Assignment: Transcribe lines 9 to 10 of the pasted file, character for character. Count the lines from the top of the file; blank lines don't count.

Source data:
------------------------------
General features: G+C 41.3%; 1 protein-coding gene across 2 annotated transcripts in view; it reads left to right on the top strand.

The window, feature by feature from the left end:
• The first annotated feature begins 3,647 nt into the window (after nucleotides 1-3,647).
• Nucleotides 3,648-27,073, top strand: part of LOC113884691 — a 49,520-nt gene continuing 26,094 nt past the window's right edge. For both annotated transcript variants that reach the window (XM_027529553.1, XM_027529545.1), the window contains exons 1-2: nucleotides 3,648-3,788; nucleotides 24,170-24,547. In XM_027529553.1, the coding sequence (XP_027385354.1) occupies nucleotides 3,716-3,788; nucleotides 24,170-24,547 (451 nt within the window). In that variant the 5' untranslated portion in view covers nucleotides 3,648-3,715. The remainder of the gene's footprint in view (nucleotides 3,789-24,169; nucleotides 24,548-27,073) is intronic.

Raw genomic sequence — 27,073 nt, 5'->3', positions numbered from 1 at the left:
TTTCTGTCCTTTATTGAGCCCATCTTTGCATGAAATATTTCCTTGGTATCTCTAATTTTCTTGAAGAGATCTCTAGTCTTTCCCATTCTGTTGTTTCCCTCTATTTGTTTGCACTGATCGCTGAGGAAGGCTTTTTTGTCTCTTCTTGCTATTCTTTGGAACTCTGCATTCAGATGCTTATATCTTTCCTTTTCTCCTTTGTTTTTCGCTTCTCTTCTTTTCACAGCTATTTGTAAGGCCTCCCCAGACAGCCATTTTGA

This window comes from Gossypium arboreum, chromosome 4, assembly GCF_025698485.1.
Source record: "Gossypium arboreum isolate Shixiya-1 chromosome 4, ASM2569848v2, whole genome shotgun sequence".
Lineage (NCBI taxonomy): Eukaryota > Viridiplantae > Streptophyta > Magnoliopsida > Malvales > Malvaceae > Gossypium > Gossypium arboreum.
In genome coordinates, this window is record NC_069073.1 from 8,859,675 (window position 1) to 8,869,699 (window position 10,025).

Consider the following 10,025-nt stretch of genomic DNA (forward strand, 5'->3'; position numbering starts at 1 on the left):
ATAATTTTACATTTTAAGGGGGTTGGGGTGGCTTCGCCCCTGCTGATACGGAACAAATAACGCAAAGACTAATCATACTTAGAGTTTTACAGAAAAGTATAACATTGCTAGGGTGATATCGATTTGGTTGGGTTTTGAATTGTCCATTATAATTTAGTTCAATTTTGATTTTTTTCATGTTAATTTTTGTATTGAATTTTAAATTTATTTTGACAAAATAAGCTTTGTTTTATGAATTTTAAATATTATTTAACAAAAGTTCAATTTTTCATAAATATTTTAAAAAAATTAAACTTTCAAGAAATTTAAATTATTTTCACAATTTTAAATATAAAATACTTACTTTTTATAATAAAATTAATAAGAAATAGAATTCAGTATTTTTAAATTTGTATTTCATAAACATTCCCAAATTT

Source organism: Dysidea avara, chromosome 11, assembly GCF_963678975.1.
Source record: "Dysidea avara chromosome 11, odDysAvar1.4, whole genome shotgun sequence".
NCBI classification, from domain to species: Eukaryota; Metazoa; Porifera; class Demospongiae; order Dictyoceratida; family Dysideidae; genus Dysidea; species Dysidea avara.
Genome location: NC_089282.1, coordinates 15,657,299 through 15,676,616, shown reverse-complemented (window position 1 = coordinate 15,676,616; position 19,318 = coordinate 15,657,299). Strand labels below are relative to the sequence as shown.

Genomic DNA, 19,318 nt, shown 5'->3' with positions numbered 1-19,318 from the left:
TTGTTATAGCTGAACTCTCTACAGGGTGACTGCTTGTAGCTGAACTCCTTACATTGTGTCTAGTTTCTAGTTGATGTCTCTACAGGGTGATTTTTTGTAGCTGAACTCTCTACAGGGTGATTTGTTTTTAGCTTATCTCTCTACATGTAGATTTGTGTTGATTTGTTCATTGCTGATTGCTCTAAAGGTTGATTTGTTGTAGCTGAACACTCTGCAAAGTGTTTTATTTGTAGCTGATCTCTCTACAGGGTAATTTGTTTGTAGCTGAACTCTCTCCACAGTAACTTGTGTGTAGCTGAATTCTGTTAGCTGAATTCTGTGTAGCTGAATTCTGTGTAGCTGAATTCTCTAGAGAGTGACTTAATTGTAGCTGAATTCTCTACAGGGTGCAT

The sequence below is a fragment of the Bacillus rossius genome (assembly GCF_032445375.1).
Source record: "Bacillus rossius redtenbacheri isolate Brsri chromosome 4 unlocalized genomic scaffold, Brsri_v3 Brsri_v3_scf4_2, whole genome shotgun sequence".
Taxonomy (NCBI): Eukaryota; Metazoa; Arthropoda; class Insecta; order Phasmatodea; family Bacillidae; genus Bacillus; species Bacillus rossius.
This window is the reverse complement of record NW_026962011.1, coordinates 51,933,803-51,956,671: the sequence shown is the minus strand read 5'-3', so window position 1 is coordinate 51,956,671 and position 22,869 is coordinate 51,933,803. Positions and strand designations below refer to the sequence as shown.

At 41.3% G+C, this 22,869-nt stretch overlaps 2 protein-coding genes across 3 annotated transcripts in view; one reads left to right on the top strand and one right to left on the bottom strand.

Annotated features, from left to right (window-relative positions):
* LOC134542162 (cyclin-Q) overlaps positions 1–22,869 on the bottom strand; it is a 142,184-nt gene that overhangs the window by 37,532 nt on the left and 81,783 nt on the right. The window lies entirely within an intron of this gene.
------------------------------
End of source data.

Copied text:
Lineage (NCBI taxonomy): Eukaryota > Viridiplantae > Streptophyta > Magnoliopsida > Malvales > Malvaceae > Gossypium > Gossypium arboreum.
In genome coordinates, this window is record NC_069073.1 from 8,859,675 (window position 1) to 8,869,699 (window position 10,025).